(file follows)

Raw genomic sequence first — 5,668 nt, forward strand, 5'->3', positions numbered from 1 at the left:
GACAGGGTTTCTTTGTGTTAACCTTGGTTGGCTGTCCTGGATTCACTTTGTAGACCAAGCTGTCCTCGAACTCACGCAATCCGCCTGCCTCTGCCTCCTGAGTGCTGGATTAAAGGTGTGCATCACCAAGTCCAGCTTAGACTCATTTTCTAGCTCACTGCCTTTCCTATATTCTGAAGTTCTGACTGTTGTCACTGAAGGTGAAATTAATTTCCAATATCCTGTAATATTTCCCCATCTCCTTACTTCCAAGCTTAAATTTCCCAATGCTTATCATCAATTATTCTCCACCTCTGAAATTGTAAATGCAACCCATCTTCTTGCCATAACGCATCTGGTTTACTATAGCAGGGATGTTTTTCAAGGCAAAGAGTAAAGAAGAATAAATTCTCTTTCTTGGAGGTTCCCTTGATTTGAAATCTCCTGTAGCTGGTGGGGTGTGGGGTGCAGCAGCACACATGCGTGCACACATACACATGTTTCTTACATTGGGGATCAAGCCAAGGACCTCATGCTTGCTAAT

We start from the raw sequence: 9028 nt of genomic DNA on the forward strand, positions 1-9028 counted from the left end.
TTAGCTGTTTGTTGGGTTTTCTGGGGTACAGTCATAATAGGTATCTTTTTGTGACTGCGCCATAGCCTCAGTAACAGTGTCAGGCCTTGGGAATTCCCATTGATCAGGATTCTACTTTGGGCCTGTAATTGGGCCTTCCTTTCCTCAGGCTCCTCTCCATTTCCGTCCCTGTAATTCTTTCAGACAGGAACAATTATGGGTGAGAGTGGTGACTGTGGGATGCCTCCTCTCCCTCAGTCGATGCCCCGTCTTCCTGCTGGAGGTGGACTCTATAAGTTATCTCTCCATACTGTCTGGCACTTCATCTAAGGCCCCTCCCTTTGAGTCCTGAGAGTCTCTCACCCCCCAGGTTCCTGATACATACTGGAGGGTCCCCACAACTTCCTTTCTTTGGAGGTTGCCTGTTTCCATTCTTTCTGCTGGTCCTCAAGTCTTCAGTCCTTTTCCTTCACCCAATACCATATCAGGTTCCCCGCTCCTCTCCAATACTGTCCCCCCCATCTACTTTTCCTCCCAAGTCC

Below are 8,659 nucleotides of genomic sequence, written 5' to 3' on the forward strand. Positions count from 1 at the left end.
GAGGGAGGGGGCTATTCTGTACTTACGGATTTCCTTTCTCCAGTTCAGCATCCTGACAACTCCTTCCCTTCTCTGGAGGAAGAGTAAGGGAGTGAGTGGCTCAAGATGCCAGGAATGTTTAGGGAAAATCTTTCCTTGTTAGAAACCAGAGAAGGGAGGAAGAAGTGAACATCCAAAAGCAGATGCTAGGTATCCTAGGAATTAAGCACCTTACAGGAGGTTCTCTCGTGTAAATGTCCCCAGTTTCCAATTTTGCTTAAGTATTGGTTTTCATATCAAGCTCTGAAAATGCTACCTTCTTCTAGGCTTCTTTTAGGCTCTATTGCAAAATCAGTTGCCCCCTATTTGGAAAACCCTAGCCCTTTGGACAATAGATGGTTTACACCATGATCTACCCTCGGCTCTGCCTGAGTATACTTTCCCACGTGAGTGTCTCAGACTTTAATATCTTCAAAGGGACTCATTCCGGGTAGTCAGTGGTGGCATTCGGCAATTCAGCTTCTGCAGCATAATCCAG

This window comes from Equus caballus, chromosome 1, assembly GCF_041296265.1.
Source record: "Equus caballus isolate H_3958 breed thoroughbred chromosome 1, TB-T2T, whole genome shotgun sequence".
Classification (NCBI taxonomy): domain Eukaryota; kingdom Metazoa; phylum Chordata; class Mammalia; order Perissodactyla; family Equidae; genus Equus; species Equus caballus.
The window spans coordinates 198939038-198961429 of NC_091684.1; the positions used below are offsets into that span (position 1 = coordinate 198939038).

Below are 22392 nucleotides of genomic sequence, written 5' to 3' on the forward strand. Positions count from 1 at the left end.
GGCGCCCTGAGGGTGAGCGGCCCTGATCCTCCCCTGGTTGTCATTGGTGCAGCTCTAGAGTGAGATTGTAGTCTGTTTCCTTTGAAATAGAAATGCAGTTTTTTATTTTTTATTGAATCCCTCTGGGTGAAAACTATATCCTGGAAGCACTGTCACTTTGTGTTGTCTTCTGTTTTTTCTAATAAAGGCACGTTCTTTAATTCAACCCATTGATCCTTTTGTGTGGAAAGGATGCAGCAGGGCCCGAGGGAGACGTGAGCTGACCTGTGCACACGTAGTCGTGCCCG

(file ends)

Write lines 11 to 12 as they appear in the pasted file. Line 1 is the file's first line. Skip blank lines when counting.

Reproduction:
Below are 22392 nucleotides of genomic sequence, written 5' to 3' on the forward strand. Positions count from 1 at the left end.
GGCGCCCTGAGGGTGAGCGGCCCTGATCCTCCCCTGGTTGTCATTGGTGCAGCTCTAGAGTGAGATTGTAGTCTGTTTCCTTTGAAATAGAAATGCAGTTTTTTATTTTTTATTGAATCCCTCTGGGTGAAAACTATATCCTGGAAGCACTGTCACTTTGTGTTGTCTTCTGTTTTTTCTAATAAAGGCACGTTCTTTAATTCAACCCATTGATCCTTTTGTGTGGAAAGGATGCAGCAGGGCCCGAGGGAGACGTGAGCTGACCTGTGCACACGTAGTCGTGCCCG